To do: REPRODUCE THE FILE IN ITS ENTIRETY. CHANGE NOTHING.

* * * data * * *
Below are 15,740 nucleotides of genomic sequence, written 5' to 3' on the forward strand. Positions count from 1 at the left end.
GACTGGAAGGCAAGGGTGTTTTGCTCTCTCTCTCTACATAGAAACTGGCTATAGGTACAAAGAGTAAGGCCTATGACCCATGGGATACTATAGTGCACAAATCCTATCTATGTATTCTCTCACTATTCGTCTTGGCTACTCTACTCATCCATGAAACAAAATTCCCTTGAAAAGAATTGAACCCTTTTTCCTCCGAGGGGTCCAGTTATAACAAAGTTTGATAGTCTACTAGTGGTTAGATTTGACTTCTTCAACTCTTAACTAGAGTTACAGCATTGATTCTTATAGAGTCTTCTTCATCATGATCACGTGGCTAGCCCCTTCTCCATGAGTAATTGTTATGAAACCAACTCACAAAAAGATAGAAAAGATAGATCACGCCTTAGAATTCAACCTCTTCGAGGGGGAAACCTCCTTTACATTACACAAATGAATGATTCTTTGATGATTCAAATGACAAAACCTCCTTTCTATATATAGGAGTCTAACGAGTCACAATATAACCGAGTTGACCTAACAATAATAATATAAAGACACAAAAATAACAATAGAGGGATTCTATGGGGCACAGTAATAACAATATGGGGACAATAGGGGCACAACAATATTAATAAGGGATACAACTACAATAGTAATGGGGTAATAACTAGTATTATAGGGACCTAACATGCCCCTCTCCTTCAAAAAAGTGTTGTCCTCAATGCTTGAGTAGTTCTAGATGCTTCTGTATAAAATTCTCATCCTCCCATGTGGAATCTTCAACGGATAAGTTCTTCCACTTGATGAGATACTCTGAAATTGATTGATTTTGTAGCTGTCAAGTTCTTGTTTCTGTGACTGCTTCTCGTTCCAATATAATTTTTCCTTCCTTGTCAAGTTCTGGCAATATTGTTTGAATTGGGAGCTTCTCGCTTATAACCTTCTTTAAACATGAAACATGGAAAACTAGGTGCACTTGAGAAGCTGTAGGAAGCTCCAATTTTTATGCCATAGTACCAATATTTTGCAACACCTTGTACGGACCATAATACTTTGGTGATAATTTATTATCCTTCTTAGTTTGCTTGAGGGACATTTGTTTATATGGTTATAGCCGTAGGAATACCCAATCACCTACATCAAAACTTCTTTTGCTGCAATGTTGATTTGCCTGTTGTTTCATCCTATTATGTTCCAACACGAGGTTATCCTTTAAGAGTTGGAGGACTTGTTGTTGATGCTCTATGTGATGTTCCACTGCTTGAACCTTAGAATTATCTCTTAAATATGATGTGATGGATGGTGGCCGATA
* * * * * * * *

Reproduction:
Below are 15,740 nucleotides of genomic sequence, written 5' to 3' on the forward strand. Positions count from 1 at the left end.
GACTGGAAGGCAAGGGTGTTTTGCTCTCTCTCTCTACATAGAAACTGGCTATAGGTACAAAGAGTAAGGCCTATGACCCATGGGATACTATAGTGCACAAATCCTATCTATGTATTCTCTCACTATTCGTCTTGGCTACTCTACTCATCCATGAAACAAAATTCCCTTGAAAAGAATTGAACCCTTTTTCCTCCGAGGGGTCCAGTTATAACAAAGTTTGATAGTCTACTAGTGGTTAGATTTGACTTCTTCAACTCTTAACTAGAGTTACAGCATTGATTCTTATAGAGTCTTCTTCATCATGATCACGTGGCTAGCCCCTTCTCCATGAGTAATTGTTATGAAACCAACTCACAAAAAGATAGAAAAGATAGATCACGCCTTAGAATTCAACCTCTTCGAGGGGGAAACCTCCTTTACATTACACAAATGAATGATTCTTTGATGATTCAAATGACAAAACCTCCTTTCTATATATAGGAGTCTAACGAGTCACAATATAACCGAGTTGACCTAACAATAATAATATAAAGACACAAAAATAACAATAGAGGGATTCTATGGGGCACAGTAATAACAATATGGGGACAATAGGGGCACAACAATATTAATAAGGGATACAACTACAATAGTAATGGGGTAATAACTAGTATTATAGGGACCTAACATGCCCCTCTCCTTCAAAAAAGTGTTGTCCTCAATGCTTGAGTAGTTCTAGATGCTTCTGTATAAAATTCTCATCCTCCCATGTGGAATCTTCAACGGATAAGTTCTTCCACTTGATGAGATACTCTGAAATTGATTGATTTTGTAGCTGTCAAGTTCTTGTTTCTGTGACTGCTTCTCGTTCCAATATAATTTTTCCTTCCTTGTCAAGTTCTGGCAATATTGTTTGAATTGGGAGCTTCTCGCTTATAACCTTCTTTAAACATGAAACATGGAAAACTAGGTGCACTTGAGAAGCTGTAGGAAGCTCCAATTTTTATGCCATAGTACCAATATTTTGCAACACCTTGTACGGACCATAATACTTTGGTGATAATTTATTATCCTTCTTAGTTTGCTTGAGGGACATTTGTTTATATGGTTATAGCCGTAGGAATACCCAATCACCTACATCAAAACTTCTTTTGCTGCAATGTTGATTTGCCTGTTGTTTCATCCTATTATGTTCCAACACGAGGTTATCCTTTAAGAGTTGGAGGACTTGTTGTTGATGCTCTATGTGATGTTCCACTGCTTGAACCTTAGAATTATCTCTTAAATATGATGTGATGGATGGTGGCCGATA